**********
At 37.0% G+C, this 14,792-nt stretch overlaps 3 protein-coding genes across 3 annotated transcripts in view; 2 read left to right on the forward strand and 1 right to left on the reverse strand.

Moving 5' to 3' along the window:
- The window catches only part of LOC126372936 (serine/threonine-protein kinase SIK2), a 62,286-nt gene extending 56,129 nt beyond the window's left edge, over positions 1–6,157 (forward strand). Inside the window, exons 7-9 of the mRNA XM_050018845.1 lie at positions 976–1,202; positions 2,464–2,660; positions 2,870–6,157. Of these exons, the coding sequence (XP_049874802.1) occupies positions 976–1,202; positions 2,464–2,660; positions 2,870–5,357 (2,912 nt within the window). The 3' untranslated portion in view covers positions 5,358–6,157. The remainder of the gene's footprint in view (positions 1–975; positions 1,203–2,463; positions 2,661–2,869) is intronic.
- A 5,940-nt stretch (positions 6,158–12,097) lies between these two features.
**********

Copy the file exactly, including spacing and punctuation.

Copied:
At 37.0% G+C, this 14,792-nt stretch overlaps 3 protein-coding genes across 3 annotated transcripts in view; 2 read left to right on the forward strand and 1 right to left on the reverse strand.

Moving 5' to 3' along the window:
- The window catches only part of LOC126372936 (serine/threonine-protein kinase SIK2), a 62,286-nt gene extending 56,129 nt beyond the window's left edge, over positions 1–6,157 (forward strand). Inside the window, exons 7-9 of the mRNA XM_050018845.1 lie at positions 976–1,202; positions 2,464–2,660; positions 2,870–6,157. Of these exons, the coding sequence (XP_049874802.1) occupies positions 976–1,202; positions 2,464–2,660; positions 2,870–5,357 (2,912 nt within the window). The 3' untranslated portion in view covers positions 5,358–6,157. The remainder of the gene's footprint in view (positions 1–975; positions 1,203–2,463; positions 2,661–2,869) is intronic.
- A 5,940-nt stretch (positions 6,158–12,097) lies between these two features.